Tokyo’s Asakusa district was once vaudeville and Moulin Rouge rolled into one.
In the years leading up to and following World War II, Asakusa offered a vibrant blend of dance troupes and comedy teams. Its garish halls were the start for such legendary actors as Kiyoshi Atsumi, known for his starring role in the 48-episode Tora-san film series that began with “It’s Tough Being a Man.” Takeshi Kitano (“Violent Cop,” “Getting Any?”) famously launched his career as an emcee at the France-za burlesque theater in the early 1970s.
After theaters in Tokyo’s fashionable quarters of Roppongi and Shibuya host the 21st Tokyo Intl. Film Festival this month, a lower-profile area that includes Asakusa will emphasize its cultural and comedic roots with an upcoming TIFF-affiliated gathering of its own.
The first Old Town Taito Intl. Comedy Film Festival, which will run Nov. 21-24 at theaters and halls in Tokyo’s eastern Ueno and Asakusa districts (the Denkikan, which opened in Asakusa in 1903, was Japan’s first film theater) is a chance, organizers say, for the metropolis to convey that it is more than simply a mix of shiny skyscrapers and elevated expressways.
“I want to show that Tokyo has more than one face,” says festival producer Seiko Ito, an Asakusa resident and entertainment personality. “I feel that not only Tokyo but all of Japan is becoming too similar. We are becoming culturally poor year by year. By doing this festival in the ‘old town,’ Tokyo can show that it has different expressions.”
Opening the comedy fest will be “Kanna’s Big Success,” based on a comicbook by Yumiko Suzuki and starring model and actress Yu Yamada. Japan premieres include “The Heartbreak Kid,” featuring Ben Stiller, and Mike Myers’ “The Love Guru.”
Also being screened are older films, two by the Marx Brothers — about whom Ito will chair a special seminar — and a pair starring comedian Shoichi Ozawa. A red-carpet gala will consist of geishas, dancers and festival dignitaries striding up to Asakusa’s historic Senso-ji Temple.
As a prelude, events were held in September at an outdoor stage in Ueno, home to Tokyo’s largest concentration of art museums. A jury of media representatives and tourism association members watched 14 comedy acts run through three-minute skits; six of the acts will be selected to perform at the festival. Later, an electric organ accompanied the live voice-dubbing of the silent films “A Dog’s Life” (1918), directed by Charlie Chaplin, and Buster Keaton’s “Sherlock Jr.” (1924).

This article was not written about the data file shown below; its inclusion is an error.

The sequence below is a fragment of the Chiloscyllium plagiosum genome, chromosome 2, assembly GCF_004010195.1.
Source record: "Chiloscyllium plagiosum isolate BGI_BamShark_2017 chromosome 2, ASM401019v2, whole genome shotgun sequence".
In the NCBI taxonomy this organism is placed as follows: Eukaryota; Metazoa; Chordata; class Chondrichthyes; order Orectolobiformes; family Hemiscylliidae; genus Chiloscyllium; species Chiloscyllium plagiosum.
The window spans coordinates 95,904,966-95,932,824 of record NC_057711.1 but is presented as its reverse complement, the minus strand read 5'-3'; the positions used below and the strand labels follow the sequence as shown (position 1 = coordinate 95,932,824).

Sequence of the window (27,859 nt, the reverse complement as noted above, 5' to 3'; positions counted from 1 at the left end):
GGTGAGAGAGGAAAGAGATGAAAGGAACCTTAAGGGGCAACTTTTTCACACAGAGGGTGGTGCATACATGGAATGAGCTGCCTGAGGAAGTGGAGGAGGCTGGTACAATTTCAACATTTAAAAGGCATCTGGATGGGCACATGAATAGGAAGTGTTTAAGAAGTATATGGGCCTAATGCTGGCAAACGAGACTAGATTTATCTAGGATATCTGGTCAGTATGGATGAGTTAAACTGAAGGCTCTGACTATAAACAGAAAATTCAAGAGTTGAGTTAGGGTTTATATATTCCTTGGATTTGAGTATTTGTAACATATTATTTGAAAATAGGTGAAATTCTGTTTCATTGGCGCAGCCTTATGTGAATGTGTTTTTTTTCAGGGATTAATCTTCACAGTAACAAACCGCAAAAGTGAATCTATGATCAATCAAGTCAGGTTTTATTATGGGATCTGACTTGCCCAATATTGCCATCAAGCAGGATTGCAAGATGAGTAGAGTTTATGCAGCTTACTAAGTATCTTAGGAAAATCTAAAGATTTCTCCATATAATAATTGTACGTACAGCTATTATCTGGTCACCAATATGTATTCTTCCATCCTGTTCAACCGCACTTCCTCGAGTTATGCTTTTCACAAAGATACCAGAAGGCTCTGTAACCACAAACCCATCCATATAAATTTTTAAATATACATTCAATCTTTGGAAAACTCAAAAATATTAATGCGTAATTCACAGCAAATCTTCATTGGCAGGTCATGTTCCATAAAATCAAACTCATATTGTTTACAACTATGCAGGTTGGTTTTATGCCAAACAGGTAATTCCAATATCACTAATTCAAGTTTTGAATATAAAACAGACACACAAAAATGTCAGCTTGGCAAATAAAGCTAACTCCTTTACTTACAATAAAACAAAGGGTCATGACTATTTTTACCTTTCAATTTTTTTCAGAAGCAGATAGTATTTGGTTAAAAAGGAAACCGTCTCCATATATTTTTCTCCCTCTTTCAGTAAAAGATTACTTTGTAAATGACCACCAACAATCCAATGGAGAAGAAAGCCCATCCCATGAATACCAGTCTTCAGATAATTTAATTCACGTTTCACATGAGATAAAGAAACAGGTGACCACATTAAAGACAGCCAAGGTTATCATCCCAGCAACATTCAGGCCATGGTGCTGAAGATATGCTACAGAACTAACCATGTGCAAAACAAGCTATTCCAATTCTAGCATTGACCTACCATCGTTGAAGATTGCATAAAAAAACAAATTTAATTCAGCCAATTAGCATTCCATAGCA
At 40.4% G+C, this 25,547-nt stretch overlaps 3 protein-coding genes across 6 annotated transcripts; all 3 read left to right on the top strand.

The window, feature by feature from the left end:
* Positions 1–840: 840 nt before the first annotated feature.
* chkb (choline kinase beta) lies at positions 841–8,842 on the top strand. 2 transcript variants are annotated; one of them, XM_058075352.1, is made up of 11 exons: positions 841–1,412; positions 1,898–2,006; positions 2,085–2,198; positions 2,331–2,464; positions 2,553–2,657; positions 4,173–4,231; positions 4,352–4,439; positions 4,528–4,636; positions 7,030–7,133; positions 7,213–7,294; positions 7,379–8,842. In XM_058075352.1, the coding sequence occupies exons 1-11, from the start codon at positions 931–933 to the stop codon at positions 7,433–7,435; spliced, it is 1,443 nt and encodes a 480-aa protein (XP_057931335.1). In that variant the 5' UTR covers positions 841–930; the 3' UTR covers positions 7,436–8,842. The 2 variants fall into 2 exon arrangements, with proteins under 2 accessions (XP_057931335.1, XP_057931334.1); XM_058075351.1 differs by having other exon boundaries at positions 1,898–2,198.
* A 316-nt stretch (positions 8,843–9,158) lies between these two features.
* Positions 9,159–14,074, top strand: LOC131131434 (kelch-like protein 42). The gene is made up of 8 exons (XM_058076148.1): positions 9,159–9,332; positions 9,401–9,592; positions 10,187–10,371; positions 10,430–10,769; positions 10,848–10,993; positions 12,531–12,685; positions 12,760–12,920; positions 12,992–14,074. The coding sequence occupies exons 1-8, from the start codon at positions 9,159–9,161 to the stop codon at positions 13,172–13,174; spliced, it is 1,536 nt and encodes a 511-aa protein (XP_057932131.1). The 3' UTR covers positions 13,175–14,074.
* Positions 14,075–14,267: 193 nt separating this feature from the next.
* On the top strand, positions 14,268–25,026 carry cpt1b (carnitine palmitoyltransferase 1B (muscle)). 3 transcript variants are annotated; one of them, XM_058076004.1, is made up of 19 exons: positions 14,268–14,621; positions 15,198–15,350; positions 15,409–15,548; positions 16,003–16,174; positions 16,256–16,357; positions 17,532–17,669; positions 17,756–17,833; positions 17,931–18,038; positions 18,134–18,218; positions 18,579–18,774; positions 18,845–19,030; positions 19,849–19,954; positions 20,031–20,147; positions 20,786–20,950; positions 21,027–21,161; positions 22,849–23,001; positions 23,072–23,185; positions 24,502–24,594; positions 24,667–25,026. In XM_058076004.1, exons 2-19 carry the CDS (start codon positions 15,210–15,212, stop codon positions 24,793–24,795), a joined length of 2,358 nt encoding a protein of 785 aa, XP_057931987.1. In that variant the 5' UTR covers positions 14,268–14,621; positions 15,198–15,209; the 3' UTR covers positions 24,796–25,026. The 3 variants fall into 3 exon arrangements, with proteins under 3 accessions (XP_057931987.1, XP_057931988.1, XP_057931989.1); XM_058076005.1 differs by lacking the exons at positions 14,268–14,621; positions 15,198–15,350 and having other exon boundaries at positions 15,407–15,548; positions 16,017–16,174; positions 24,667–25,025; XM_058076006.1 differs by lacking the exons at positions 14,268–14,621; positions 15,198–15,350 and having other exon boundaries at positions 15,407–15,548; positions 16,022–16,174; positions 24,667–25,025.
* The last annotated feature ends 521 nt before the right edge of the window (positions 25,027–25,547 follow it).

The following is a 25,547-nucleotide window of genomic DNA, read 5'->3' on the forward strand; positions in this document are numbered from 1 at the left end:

Ito sees difficulties in making comedy films from abroad succeed in Japan. As an example, he mentions that the festival’s two Japan premieres will not receive a conventional theatrical release.
“I think the biggest reason is the language,” he says, adding that differences in sentence structure and culture make translating a punchline very challenging. “For Japanese people, it is hard to understand the English sense of a joke.”
Likewise, the TIFF competition lineup this year does not include any pure comedies. The festival’s programming director, Yoshi Yatabe, admits that committees do tend to gravitate toward art-house films.
“But at the same time, TIFF only receives a small number of comedy entries,” he says. “Our feeling is that as long as the quality is high, we will consider it.” (Last year, “Leroy,” a German comedy that tackles neo-Nazism and xenophobia, was selected for the Audience Award.)
Ito, too, believes that comedy on Japanese television, often inspired by such traditional styles as rakugo (storytelling solos) and manzai (standup duos), is still well-received, but domestic films are much less popular compared with two decades ago.
“There needs to be some kind of a spark to make a change that will let it happen again,” he says.
This festival might be a start. In future years, Ito would like to invite comedy filmmakers from overseas, secure corporate sponsorship (the budget for this inaugural event is being sourced from the local Taito ward government) and include more old foreign films with Japanese subtitles written by translators who understand the subtleties of comedy.
“I would like people to accept comedy again,” he says. “I want them to return to the theater.”